Barrister, Solicitor & Notary Public
In a significant ruling released on June 15, 2011, J.B. v. Toronto District School Board, 2011 HRTO 1162, the Human Rights Tribunal ruled that a party can summon as witness a Trustee or Director for the other side even if the witness has evidence that is adverse to the interest of the Respondent's Corporation:
 The respondent relies primarily on a decision of the Ontario Superior Court in Hearst (Town) v. District School Board Ontario North East, September 11, 2000,  O.J. No. 3419. The respondent states that this case stands for the proposition above, that a trustee, being a member of a corporation, cannot be compelled to give evidence in a manner adverse in interest to the respondents. The respondents state that the witness made it clear from the outset that she was an advocate for the applicants. The respondents also rely upon the fact that the witness filed an internal human rights complaint based on the same facts and retained counsel in that matter who is now counsel for the applicants in these proceedings.
 In my view the respondent has over-read the rationale underlying the court’s conclusion in Hearst to some degree. In my view the underlying concern of the Court is that in reality what it was faced with was a trustee taking legal action against the corporation over a decision the corporation had taken. She in effect had become an adversary party in litigation against the corporation of which she was a member. In my view the decision does not stand for the proposition that a trustee can not be compelled by summons to give evidence in support of a party adverse in interest to the corporation of which they are a member. The question remains whether, as the respondent suggests, a member of a corporation can or can not give evidence under a summons “in a manner adverse in interest” to the interests of the corporation.
 It is clear from the passage above that the underlying concern with the deponent of the supporting affidavit for the judicial review being a trustee was the appearanceand/or reality of that trustee having a place at both counsel tables and not her potentially giving evidence that would be adverse in interest to the respondent and supportive of the applicants. My conclusion in this regard is strengthened by the court’s accepting without comment that two other witnesses had been summonsed although their personal views on the redistribution issue were not known. More significantly is the manner in which the court discussed how the conflict identified above should be resolved:
The evidence of the witness summoned, however, has to be relevant and material to the matters in dispute to be admissible. This was reiterated in a recent decision D.R. v. Toronto District School Board, 2011 HRTO 1079 in which the Tribunal on the question of "whether the applicant should be allowed to summons a witness, a former respondent, S. P.?" said no, "it would not be appropriate to entertain further evidence in this case".What is the best way to resolve this conflict? Is Ms. Brunet absolutely necessary to the applicant? It was not argued that she was. The two grounds given for review were that the Final Report was not based on the factors enunciated in the Regulation and secondly that the Board made its decision on the basis of improper motive. The first ground can be argued on the record. With respect to the second ground, Ms. Brunet's dispute with this Board is longstanding and well documented. At least four newspaper articles were included in this record, showing her criticism of the Board. The questions to be put to the two trustees summoned as witnesses was with respect to retaliatory measures allegedly taken by the Board against Ms. Brunet including redistribution of her electoral area. Counsel for the applicant conceded that Ms. Brunet could be summoned as a witness in these proceedings. [emphasis added]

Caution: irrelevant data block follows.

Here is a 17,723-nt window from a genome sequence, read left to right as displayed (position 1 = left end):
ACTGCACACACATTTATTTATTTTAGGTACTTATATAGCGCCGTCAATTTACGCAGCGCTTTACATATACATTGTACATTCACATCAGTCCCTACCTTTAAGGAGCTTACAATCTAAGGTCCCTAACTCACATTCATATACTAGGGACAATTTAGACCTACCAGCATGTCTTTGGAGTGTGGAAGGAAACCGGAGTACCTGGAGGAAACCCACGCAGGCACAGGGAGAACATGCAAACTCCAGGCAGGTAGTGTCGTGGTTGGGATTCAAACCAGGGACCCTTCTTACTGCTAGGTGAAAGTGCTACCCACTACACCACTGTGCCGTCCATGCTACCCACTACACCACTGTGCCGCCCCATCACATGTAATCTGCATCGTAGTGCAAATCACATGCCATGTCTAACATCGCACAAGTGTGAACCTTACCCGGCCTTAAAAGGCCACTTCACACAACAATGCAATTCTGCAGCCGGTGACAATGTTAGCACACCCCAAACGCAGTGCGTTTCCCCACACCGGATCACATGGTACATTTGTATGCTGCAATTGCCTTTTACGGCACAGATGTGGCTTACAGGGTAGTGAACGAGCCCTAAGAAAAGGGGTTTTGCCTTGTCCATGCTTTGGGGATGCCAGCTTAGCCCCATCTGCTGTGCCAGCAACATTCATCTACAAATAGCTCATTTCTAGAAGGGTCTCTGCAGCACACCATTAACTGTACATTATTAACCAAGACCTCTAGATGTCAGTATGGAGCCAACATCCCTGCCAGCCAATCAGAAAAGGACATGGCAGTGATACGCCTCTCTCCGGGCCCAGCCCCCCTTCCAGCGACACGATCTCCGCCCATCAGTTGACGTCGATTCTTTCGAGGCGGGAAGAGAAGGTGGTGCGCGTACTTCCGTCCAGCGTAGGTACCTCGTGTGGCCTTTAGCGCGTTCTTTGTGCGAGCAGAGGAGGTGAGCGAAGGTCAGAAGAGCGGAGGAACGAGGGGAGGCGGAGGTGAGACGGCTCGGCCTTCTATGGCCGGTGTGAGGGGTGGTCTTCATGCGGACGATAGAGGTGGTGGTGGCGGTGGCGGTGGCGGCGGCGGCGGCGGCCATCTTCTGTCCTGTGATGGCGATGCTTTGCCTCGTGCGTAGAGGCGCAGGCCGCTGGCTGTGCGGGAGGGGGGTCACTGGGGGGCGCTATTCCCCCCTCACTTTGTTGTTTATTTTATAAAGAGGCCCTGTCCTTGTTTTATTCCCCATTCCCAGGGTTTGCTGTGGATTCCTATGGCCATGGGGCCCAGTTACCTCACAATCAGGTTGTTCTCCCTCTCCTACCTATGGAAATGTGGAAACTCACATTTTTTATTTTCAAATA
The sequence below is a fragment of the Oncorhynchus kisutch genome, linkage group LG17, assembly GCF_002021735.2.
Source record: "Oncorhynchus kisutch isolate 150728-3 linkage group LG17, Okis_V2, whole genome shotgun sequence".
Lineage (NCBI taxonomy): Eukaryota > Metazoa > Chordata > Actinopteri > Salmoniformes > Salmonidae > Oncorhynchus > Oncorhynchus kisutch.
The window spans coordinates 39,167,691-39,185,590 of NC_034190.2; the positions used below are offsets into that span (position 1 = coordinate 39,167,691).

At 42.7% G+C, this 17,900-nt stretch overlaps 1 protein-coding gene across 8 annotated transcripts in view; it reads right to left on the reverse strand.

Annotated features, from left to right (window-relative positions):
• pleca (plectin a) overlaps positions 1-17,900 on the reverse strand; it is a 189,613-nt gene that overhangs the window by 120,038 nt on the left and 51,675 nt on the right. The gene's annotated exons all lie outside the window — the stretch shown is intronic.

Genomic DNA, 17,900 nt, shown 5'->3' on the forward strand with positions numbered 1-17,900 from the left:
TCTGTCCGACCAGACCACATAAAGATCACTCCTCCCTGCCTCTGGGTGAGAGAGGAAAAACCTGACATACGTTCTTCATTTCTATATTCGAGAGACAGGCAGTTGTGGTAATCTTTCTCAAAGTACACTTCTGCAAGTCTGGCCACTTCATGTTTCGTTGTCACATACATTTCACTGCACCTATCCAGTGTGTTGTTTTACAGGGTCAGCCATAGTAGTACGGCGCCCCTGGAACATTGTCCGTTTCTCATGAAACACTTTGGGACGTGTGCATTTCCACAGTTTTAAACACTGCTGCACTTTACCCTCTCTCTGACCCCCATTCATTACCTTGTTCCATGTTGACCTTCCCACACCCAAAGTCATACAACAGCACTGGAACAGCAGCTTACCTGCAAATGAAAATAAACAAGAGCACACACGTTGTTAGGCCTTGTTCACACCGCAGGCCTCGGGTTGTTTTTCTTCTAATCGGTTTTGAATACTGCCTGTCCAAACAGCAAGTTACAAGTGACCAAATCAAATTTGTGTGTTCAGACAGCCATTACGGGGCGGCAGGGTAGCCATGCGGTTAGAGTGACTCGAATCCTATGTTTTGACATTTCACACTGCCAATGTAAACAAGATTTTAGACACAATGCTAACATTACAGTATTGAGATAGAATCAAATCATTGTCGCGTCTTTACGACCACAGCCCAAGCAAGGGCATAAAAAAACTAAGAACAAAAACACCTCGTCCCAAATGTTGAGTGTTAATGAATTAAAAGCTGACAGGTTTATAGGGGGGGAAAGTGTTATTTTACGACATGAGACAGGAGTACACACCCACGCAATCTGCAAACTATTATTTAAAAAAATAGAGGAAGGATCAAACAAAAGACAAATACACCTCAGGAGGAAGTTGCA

It seems to me that this passage is a complete answer to the respondent’s position. Hearst does not stand for the proposition that a trustee may not give evidence which is adverse to the position taken by the board of which she or he is a member even where they have a clear personal interest in the outcome. What such a person ought not do, according to Hearst and others of the decisions relied upon by the respondent, is to be a litigant opposed to the board of which they are a member, or participate actively in the case of the party opposed in interest, such as providing the supporting affidavit in an application for judicial review. Such conduct is in violation of the ethical obligation of counsel not to make contact with an adverse party except through their counsel. However even where as in Hearst it was plain that Brunet had been an active participant in the litigation prior to the service of the application, this was not an impediment to the trustee later giving evidence under summons by the applicants.
The witness has been summonsed to give evidence by a party adverse in interest to the respondent Board and is expected to give evidence adverse to the Board’s immediate interests in this proceeding. As previously indicated, the Hearst decision stands for the proposition that this is perfectly acceptable....
The premise for summoning witnesses for the other side is in most cases of discrimination, it is circumstantial evidence that are relied upon. Most of the evidence is within the knowledge, possession or control of Respondents. Strategically, therefore, it is prudent to determine very early whether or not that person has evidence that is helpful to the ultimate determination of the case.